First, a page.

Online security experts said shoppers should be very careful when reading through e-mails and browsing the web.
They gave News On 6 tips on how you can protect yourself and your money while shopping this holiday season.
Just three and a half weeks away from Christmas, experts said they’re seeing a surge of online shopping as people finalize their holiday lists, but they recommend staying alert as scammers are in full force.
Teresa Moore is the senior director of Integrated Account Protection for Arvest and said crooks are crafty. She said Arvest sees an increase in fraudulent and unauthorized activity cases around the holidays.
She warns against using unsecured public Wi-Fi while online shopping and recommends updating your security software. Moore suggests using trusted sites and being cautious of pop-uplinks. She said if you want to order from somewhere new then you should research that business. Moore said never give more information than is necessary, and that shops shouldn’t need your SSN, User ID, or password.
She said you should also get in the habit of using the same ATM or gas pumps, so you'll become a familiar face to those working and they can notice if something is out of the norm.
"That old saying 'if it's too good to be true it's probably not' really holds true with this,” Moore said.
Arvest attempts to alert a customer of suspicious activity and verify the activity in question. Moore said if they’re unable to reach the person then they would take additional steps to mitigate future loss, like blocking the card and even disabling online banking.
"Monitor your accounts,” said Moore. “That's so important because you may detect something that we're not seeing on the bank side. You're the best protection. You yourself."
She said when shopping in store use your hand to cover your pin at checkout.
Nathan Means is the VP of Technology at American BitPower, which he said consumes the third largest amount of power in the county. He said the nation is already seeing a rise in scam emails. Means said you can look for typos in emails, but some emails might look almost identical to official emails from businesses. He said you should click on the sender's name and look at their entire email address with a keen eye.
“A lot of times it’ll be a bunch of jumbled up letters and you’ll know that it’s a fake email, but more and more now, it’s gonna be ‘firstname.lastname@example.org’ and people don’t see that net in the middle, and they think, ‘Oh, it’s from Amazon. This is legit. I’m gonna click this link,” Means said.
He said, oftentimes, emails use incorrect grammar and are trying to prey on the vulnerable.
“The email is just phase one of them trying to extract information from you,” Means said.
Means recommends using a Gmail account as your personal address.
“A lot of email hosting sites do not let you kick off active session users. Gmail does allow that,” Means said.
When online shopping, he said shoppers need to look at the URL, as well as check to see if a website's encrypted.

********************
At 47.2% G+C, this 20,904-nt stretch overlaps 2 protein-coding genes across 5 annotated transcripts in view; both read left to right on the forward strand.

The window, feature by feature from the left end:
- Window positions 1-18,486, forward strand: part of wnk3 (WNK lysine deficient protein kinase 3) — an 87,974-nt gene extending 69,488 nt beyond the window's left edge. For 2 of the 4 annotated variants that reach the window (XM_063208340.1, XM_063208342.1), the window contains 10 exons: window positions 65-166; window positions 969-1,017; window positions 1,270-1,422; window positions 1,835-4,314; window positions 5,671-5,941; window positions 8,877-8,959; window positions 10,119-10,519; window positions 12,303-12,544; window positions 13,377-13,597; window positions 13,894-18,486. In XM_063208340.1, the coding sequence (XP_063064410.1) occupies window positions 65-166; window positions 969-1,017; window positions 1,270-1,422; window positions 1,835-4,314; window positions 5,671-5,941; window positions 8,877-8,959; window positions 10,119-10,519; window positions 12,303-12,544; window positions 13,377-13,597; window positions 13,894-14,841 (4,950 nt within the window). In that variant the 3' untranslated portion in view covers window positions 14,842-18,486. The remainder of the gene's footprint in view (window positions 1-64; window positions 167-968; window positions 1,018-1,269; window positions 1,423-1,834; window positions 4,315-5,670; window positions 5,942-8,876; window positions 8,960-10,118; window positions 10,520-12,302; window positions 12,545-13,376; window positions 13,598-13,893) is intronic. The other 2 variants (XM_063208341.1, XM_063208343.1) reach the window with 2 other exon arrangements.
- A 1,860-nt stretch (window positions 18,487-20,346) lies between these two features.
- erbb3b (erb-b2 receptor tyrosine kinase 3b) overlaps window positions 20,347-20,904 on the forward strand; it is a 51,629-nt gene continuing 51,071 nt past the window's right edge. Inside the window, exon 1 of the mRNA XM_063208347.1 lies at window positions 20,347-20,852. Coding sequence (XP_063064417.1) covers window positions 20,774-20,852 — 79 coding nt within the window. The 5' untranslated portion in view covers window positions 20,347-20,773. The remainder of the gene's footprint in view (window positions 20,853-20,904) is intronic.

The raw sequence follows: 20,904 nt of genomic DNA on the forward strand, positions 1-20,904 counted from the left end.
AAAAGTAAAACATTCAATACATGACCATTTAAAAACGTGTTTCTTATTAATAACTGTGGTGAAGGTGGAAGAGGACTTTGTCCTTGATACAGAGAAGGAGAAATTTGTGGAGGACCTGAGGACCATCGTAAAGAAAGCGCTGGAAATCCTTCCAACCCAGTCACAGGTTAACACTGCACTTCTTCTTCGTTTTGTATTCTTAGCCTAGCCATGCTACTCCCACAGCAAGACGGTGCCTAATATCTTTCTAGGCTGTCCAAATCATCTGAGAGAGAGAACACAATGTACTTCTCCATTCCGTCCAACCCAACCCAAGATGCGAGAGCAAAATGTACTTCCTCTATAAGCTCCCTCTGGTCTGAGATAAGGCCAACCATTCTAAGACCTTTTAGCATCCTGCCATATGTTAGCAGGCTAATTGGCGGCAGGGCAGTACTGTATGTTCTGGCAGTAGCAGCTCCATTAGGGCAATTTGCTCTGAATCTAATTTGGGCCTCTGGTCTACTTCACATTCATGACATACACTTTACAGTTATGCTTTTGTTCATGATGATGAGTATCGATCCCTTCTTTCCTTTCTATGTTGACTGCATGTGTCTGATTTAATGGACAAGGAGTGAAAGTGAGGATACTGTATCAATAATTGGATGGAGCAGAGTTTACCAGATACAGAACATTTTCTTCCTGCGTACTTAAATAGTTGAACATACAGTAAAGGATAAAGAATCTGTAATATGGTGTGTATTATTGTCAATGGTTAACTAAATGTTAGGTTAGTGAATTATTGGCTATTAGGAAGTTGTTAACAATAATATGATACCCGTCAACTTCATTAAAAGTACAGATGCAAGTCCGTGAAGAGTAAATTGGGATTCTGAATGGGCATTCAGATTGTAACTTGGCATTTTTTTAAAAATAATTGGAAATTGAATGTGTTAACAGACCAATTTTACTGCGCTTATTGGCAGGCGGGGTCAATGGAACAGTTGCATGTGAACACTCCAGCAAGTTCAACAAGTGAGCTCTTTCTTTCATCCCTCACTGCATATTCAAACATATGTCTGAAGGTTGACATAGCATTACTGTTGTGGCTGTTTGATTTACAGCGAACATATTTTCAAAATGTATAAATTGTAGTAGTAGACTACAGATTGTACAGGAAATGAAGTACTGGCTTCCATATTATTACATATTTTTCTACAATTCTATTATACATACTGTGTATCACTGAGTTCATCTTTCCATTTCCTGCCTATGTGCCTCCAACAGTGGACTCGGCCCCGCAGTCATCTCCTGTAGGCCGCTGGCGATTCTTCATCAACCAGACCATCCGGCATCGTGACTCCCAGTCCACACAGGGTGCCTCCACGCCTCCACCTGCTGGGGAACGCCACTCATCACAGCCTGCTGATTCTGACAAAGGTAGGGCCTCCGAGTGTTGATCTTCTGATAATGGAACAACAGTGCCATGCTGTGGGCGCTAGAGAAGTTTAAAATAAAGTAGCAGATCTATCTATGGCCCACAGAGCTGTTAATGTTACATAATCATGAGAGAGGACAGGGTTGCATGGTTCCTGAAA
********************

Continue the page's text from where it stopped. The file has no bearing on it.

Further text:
“So, if you look at the top left corner your browser is going to tell you the website is not trusted. So, it’s the difference between http and https. That’s the first indication. That doesn’t mean that if it’s https that it’s not a bad website,” Means said.
Means also discourages using the same password for multiple accounts and said easy-to-remember passwords include phrases and favorite song lyrics.
"Use, say, the first letter out of each of those words,” said Means. “So, you can be singing it in your head as you type out the first letter of each word."
Moore said you can even do a passphrase. Means said the problem with using the same password is that once the scammer has entry into one website, they have it into all other websites that share that password. He said they run a script to see which website you use and then reset your passwords, so you’re locked out. If you have trouble remembering passwords, Means said there are several good password lockers that store them, but he did say that creates a vulnerability if someone gets into that.
“So, you really have to set up two-factor authentication,” Means said.
Means told News On 6 you need to remember spoofers can pose as a company or bank number.
"A lot of people try to play along and try to waste the scammer’s time,” said Means. “They're actually recording you. So, they're picking up little sound bites of you saying yes, you saying no. You stating your name, birthdate.”
Means said they can call your bank and use the recording, pretending to be you. He believes it's best to tell them you’re going to call back, then hang up and call the number on the official website for verification.
Moore said a red flag includes a caller asking you to send money or sending you a check and telling you keep a portion before sending the rest back.
Arvest said their customers who experience debit card fraud will receive credit within four to five business days and within 10 business days for unauthorized use. She said it does take them additional time to work the dispute out on the backend.